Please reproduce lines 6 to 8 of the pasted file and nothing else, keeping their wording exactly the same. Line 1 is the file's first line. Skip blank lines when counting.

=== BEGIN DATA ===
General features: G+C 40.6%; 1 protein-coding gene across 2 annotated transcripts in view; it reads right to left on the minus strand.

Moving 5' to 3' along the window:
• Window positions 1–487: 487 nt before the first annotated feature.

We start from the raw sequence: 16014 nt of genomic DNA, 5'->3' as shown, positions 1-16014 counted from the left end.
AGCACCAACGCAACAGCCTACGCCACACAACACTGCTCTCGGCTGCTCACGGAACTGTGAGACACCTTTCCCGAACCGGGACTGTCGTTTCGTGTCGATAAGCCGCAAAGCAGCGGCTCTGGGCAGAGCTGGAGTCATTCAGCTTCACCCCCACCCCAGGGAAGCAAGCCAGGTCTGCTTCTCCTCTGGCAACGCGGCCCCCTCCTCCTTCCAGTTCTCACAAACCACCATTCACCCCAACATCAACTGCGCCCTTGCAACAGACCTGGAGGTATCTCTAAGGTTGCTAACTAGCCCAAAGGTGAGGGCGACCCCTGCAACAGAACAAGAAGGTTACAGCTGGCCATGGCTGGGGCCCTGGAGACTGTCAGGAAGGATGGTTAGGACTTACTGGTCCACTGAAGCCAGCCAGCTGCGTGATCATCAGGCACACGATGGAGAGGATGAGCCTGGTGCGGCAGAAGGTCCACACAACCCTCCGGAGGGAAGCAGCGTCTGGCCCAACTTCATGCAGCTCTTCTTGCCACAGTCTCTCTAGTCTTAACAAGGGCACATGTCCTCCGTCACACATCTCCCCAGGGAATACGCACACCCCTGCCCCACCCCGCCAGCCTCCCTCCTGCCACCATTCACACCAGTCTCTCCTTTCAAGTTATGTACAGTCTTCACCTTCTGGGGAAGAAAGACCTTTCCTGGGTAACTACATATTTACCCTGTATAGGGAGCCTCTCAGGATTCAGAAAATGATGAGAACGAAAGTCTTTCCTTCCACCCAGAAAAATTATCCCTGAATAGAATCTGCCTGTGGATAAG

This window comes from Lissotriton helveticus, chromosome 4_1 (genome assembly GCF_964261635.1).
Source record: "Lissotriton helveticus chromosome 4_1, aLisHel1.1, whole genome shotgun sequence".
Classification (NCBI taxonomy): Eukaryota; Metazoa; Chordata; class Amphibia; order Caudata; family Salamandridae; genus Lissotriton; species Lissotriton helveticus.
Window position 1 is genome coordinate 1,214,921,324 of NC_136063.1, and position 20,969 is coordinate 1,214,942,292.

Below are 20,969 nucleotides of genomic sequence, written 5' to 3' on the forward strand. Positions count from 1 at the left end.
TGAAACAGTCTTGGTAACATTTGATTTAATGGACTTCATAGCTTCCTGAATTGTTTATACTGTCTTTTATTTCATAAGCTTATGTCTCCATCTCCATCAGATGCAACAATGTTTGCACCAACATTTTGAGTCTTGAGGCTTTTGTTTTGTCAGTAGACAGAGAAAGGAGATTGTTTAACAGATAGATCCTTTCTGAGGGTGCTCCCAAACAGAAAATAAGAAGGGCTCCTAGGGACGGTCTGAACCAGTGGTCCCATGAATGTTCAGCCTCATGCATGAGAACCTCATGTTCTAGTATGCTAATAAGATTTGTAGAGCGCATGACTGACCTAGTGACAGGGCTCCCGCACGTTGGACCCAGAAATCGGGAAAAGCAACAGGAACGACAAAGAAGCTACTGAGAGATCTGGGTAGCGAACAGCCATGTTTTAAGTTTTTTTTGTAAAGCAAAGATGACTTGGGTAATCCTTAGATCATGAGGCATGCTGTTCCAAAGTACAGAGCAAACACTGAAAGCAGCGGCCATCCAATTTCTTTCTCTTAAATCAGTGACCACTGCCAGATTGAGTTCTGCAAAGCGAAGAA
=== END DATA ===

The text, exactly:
This window comes from Lissotriton helveticus, chromosome 4_1 (genome assembly GCF_964261635.1).
Source record: "Lissotriton helveticus chromosome 4_1, aLisHel1.1, whole genome shotgun sequence".
Classification (NCBI taxonomy): Eukaryota; Metazoa; Chordata; class Amphibia; order Caudata; family Salamandridae; genus Lissotriton; species Lissotriton helveticus.